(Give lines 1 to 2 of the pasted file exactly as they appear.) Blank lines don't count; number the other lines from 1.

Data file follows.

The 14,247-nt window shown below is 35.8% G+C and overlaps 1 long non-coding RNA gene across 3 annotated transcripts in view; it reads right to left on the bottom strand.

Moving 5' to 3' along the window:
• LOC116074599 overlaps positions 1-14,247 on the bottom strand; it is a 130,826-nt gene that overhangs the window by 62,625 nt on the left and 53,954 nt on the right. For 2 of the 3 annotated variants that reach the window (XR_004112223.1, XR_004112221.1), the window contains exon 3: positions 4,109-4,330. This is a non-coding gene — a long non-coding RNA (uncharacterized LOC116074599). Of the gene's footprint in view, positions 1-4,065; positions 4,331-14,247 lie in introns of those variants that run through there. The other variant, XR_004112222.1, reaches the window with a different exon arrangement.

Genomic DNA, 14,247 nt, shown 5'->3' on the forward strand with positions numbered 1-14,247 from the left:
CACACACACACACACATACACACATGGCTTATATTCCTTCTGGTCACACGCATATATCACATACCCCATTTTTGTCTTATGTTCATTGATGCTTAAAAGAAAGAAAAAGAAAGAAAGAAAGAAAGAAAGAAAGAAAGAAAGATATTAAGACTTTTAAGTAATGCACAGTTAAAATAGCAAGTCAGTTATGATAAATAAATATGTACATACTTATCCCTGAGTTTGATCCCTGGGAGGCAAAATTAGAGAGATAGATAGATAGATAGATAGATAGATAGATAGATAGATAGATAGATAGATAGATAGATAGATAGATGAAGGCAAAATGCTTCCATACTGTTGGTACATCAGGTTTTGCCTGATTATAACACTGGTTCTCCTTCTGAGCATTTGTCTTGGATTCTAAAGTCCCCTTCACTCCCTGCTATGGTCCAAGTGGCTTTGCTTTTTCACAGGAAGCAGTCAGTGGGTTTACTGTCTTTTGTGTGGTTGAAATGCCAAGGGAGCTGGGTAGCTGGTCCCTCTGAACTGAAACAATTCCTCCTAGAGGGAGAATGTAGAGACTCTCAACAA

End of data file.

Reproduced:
The 14,247-nt window shown below is 35.8% G+C and overlaps 1 long non-coding RNA gene across 3 annotated transcripts in view; it reads right to left on the bottom strand.

Moving 5' to 3' along the window: